(GPS: N34 14.730 W117 21.205)
I knew I was not going to be rewarded with really great views, but getting to this monument was the important thing. Here is close up:This is California Historcal Landmark NO. 618 the GARCÉS-SMITH MONUMENT. You can try to click the picture to read or read my transcription below.
"The Mojave Indian Trail
Traveled by Francisco Garces
March, 1776, and Jedediah S. Smith
This monument marks part of the old Indian trail from Needles to San Bernadino. The first person of European heritage that came through here would have been Francisco Garcés. Then, in 1826, mountain man Jedediah Smith came through here. Smith is important for being the first American to explore the land. When he came through here with his party he ended up at the San Gabriel Mission for a time. Since he was on Mexican foreign soil at the time he was checked out as being a possible spy by the Mexican governor of San Diego. He was eventually told he had to go back the way he came. Smith came back this way, but then cut through to the San Joaquin Valley. Then he found a way through the Sierra Nevada. He eventually came back this way the next year on another expedition.
The above picture is looking toward Mt. Baldy and HWY 15 below. If I were to continue to the right side of this picture over the next peak I would see into the Lake Silverwood area.
In the above picture I am looking toward the east. The high peak in the middle and in the background is very close to San Gorgonio. If that mountain is not it, then it is directly behind it. The mountain in the background to the right that seems dwarfed by haze except for the top is San Jacinto.
You can see San Jacinto below too. The trail I took hugs the mountain on the right.
I was certainly happy to solve what appeared to be a mystery to me. There are a few sources that give brief explanations about this site, but this is not your typical California Historical Landmark where big signs identify where it is, nor does it have the typical monument logo.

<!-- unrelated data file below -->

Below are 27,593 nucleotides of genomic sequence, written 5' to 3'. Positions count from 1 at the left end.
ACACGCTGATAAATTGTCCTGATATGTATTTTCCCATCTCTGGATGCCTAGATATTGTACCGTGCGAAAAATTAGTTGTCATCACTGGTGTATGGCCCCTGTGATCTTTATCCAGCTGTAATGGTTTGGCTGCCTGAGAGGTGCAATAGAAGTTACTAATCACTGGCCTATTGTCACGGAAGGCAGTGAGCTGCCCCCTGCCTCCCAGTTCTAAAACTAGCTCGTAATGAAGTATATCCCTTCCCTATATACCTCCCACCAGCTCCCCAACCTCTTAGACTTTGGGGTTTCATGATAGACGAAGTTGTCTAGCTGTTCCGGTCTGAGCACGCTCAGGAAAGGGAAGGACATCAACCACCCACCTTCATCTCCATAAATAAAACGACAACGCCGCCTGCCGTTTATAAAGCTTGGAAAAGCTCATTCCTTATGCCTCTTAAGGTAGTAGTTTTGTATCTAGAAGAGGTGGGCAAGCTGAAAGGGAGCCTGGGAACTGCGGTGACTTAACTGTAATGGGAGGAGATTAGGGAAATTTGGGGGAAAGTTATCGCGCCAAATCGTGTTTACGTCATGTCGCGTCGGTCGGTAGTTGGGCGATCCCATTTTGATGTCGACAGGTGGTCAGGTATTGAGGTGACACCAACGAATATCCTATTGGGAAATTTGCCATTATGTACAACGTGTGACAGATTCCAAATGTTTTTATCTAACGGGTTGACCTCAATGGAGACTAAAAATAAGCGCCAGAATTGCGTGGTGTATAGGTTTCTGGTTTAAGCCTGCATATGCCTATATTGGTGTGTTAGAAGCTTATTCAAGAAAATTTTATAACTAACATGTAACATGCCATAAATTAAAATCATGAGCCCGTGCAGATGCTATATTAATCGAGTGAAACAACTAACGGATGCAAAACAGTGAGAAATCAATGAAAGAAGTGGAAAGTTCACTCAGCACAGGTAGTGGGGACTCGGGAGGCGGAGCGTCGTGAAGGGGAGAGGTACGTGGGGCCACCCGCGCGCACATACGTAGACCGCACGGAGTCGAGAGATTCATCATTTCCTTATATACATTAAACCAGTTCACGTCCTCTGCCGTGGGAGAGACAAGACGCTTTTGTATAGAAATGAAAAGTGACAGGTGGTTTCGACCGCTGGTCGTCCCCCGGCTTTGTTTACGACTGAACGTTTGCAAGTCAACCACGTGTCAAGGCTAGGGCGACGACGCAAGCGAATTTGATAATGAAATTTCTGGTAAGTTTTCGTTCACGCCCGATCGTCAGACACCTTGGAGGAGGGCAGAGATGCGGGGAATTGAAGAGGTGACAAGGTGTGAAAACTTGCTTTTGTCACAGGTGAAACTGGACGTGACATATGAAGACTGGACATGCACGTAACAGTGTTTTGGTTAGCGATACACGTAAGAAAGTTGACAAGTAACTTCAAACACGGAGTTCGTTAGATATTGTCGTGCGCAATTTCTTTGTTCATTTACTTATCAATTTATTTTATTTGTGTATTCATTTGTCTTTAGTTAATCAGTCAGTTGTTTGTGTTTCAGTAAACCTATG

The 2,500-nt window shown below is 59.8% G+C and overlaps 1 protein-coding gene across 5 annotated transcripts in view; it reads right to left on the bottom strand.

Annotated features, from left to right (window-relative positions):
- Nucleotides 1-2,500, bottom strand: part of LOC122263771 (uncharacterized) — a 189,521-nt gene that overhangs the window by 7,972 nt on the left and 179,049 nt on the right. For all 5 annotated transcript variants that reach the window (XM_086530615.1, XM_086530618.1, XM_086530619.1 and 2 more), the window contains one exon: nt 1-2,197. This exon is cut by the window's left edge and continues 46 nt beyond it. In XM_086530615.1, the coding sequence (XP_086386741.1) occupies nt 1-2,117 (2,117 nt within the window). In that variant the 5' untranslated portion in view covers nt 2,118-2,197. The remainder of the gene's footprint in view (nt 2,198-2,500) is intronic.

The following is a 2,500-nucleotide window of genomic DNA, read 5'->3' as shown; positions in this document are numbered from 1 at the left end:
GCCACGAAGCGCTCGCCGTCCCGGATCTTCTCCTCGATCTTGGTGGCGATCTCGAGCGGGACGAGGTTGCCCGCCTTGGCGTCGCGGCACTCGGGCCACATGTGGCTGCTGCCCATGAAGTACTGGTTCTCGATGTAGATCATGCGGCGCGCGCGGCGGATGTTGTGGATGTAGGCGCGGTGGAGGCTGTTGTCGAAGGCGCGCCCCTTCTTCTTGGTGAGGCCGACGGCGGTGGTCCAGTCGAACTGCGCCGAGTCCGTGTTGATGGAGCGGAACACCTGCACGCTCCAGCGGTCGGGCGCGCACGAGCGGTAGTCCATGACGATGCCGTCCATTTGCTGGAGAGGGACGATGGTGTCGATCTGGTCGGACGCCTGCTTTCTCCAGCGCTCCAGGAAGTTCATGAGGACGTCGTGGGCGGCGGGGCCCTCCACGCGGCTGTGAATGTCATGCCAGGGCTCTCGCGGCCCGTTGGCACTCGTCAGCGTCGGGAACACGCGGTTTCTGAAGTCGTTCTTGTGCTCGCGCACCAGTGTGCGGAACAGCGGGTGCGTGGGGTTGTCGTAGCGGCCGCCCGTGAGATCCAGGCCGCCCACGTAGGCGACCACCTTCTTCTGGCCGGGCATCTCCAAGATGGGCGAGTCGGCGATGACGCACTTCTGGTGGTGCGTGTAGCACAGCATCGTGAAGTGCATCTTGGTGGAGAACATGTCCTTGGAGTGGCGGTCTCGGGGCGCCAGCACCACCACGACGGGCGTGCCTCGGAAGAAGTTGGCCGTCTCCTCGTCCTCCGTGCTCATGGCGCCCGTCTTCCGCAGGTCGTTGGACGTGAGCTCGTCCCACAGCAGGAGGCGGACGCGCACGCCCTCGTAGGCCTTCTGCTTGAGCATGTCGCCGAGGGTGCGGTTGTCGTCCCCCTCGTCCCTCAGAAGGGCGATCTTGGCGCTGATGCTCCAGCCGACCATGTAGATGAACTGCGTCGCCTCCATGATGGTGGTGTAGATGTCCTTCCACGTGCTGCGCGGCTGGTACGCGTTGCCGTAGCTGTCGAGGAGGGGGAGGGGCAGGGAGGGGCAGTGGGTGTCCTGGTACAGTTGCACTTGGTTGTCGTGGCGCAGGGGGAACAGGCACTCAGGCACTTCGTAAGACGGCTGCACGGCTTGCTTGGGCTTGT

Okay, so it was time to head down which seems like it should be easy since all I would do is descend back the way I came. Here is what I did not tell you in the previous blogs. I was told that I would have Gatorade in my trunk when I drove out here. I specifically asked about this the morning I came. It turns out I did not have any. Okay, no problem because I had a few bottles of water.
That was okay in the morning, but it was still dry. As it got warmer I started to feel it on the way down. I used the water, but I was still not feeling good. If I were hiking in the Eastern Sierra somewhere this probably would not be an issue. I can go quite sometime in cooler conditions without any drink. In fact, about a month ago I did just that a bunch of times.
This area was different for me. The lack of electrolytes from Gatorade started doing strange things to me. I finished the hike and kept drinking water. On the way home I had a real woozy feeling. I should have stopped off and purchased a drink, but I just kept going home. I did get something to drink at home, but the effects of the heat and what I assume was dehydration stayed with me. For some reason my anxiety level was up for the next few days. This was something I had never experienced on any hike I have done before from Mt. Whitney to Towne Peak in Death Valley. The lesson: make sure you have your Gatorade with you!
Edit (May 2012): I did this hike again in March 2012. The following is the video from it, and a little tribute to my cat as well.
The Small Mystery of Monument Peak (Youtube Version)
The Small Mystery of Monument Peak (Vimeo Version)
Music used from Incompetech.com: Discovery Hit, Expeditionary, Tenebrous Brothers Carnival- Mermaid.